As promised, here are some pictures of Madeline and Samuel in the new double stroller.
Here’s Maddie on the top:
We took our first big family outing yesterday. It was a bit of an ambitious itinerary but I think we did okay. It was the first time we busted out the double stroller, and boy am I glad we went with the Phil & Ted. Even with the two kids on board it is as easy to maneuver as the BabyJogger. I’ll try to take a picture soon and post it. (Speaking of pictures, Preston has posted some new ones at Picasa. Go check them out.)
First Stop: Shiel Laboratory. Madeline needed to have her blood drawn as a follow up to her 2-year check up (nothing is wrong — this is just standard blood tests). This was AWFUL. It took both Preston and I to hold her down and she cried and screamed and carried on. The phlebotomist missed the vein the first time and had to go in again. Ugh. The whole thing was very upsetting for all involved.
Second Stop: Nick’s Pizza. Because we knew the blood test was likely to be unpleasant at best and traumatic at worst we promised Maddie pizza afterward. She loves pizza. Because it was Christmas Eve the restaurant was pretty quiet and we had a nice lunch.
Third Stop: Barnes & Noble. We also promised Maddie a book. This was a practical decision, too. It’s easy to breastfeed at B&N in the kid’s section. No one bats an eye. So Sam had his lunch and Maddie got three new Dr. Seuss books (they were having a sale — by two Dr. Seusses and get one free). She got “I Want to Be Someone New,” “The Cat in the Hat” and “Horton Hears a Who.” By the end she was pretty tired and started to melt down. She didn’t want her coat on. She didn’t want her BundleMe zipped up.
By the time we got home we were all exhausted. This is when you are soooooo glad you have turkey soup (or whatever) frozen and ready to become a quick dinner.
My favorite issue of the New York Times magazine is the Year in Ideas.
The entire issue is worth a read, as always. But these six ideas have specific implications for marketing, media, publishing, or public relations. Definitely don’t miss them:
This week’s Consumed column in the New York Times Magazine features a fun marketing stunt. I’m not usually a fan of marketing or PR stunts — I think they backfire more often than they hit and they often reek of desperation.
But this one is fun — on brand, simple, social. Blu Dot, a maker of modern furniture, put some of its chairs out on the streets of New York City with a GPS attached. When people picked up the chairs and took them home, Blu Dot’s marketing agency reached out for an interview. Almost everyone who got a chair participated in the interviews. This lead the writer to conclude “As for the potential negative reaction to this marketing as street theater, there doesn’t seem to have been much. Maybe there’s a parallel to the way most Americans are said to loathe Congress in general but keep re-electing their own representatives: Marketing is an awful intrusion, unless we’re totally into the chair (or whatever) being marketed.”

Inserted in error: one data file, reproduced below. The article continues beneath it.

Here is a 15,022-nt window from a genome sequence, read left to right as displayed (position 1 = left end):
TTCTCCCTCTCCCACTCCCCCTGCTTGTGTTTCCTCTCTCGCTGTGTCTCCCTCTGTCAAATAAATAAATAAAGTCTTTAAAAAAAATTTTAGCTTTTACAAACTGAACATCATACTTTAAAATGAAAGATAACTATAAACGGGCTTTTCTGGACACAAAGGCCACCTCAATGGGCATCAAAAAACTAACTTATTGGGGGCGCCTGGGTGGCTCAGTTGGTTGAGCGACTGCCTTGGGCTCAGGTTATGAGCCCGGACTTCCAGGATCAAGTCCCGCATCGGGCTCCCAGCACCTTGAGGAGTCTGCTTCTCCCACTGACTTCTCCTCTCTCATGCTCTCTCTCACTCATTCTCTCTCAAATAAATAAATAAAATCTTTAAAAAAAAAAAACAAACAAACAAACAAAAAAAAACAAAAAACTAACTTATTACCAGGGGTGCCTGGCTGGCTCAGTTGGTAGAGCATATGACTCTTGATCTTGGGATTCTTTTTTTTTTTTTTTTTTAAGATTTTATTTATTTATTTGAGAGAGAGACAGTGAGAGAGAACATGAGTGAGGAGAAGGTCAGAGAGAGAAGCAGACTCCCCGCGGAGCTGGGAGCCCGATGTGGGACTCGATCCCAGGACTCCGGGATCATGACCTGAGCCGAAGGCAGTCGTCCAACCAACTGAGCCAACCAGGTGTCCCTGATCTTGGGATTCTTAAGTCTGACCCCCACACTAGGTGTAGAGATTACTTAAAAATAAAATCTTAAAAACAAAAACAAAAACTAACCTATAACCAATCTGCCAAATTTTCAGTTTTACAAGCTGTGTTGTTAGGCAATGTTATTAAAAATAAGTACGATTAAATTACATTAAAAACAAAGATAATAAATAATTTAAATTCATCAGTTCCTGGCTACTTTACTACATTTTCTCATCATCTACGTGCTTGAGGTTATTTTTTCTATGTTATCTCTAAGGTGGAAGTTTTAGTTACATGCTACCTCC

In this weekend’s New York Times Magazine, Deborah Solomon interviews Amazon’s Jeff Bezos. This exchange from the Q & A is great and neatly illuminates the real seismic shift that is coming to book publishing:
JEFF BEZOS: We also have a self-service platform where small publishers or even self-published authors can put their books on themselves.
DEBORAH SOLOMON: How does that work?
JB: Basically you submit the book, you set the price for it, we charge the customer and then we give you 35 percent of the revenue.
DS: And Amazon keeps 65 percent? That sounds like a lot.
JB: Does it? You’re an author, what does your royalty check look like? Are your royalties 35 percent?
DS: No. Let’s not have that conversation.
JB: O.K., I think we’re done.
I think the future of book publishing looks more like movie-making where a group of people (writer, editor, publicist, and so on) sign on for a project, get it financed and sell it. Publishing houses still exist, but in very different form than we know them today. They are more like modern movie studios and exist mainly to provide distribution and sales support. The good news for writers is they will have a lot more control over their destinies and will realize a lot more of the revenue from their work. The bad news, for many, is they will need to take responsibility for their own success. Unlike some pundits, I think this points to a real future for smart literary agents. The best agents will morph themselves into producers who can help talented writers get financing and find the best editors, marketers and publicists to work with. Since many writers aren’t naturally good at promoting themselves this will be an important role in a brave new publishing world and one that many agents could excel at.